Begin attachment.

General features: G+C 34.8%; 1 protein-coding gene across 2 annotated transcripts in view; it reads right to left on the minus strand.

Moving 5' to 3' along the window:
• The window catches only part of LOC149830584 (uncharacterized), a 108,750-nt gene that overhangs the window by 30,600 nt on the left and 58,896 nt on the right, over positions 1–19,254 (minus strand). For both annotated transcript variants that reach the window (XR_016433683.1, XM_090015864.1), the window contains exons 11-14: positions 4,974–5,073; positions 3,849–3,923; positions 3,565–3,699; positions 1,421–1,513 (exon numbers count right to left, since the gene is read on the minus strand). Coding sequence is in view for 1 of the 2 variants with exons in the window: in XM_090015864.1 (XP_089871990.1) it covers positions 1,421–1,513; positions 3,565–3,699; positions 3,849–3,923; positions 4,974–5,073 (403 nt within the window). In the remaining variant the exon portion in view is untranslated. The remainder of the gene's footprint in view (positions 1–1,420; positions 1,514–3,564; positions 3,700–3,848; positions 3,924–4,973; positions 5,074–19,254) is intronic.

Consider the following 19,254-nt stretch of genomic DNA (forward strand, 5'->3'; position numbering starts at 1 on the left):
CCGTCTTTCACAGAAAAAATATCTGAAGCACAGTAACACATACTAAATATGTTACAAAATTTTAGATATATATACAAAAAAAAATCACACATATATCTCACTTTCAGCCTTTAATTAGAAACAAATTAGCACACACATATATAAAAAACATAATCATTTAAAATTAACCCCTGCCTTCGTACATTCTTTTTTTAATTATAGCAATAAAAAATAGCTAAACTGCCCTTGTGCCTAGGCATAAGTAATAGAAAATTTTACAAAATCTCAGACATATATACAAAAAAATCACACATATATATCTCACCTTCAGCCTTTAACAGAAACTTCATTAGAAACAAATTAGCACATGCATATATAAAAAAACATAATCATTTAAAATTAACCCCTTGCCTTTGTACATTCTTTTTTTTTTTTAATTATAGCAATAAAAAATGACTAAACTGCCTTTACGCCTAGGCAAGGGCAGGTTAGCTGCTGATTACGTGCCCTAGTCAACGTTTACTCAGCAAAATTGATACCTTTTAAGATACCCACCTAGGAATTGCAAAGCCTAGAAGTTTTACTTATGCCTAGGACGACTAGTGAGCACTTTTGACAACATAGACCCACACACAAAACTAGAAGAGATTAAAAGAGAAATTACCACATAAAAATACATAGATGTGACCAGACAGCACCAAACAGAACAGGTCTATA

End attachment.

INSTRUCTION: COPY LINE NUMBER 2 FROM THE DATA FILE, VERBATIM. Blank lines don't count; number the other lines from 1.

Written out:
Moving 5' to 3' along the window: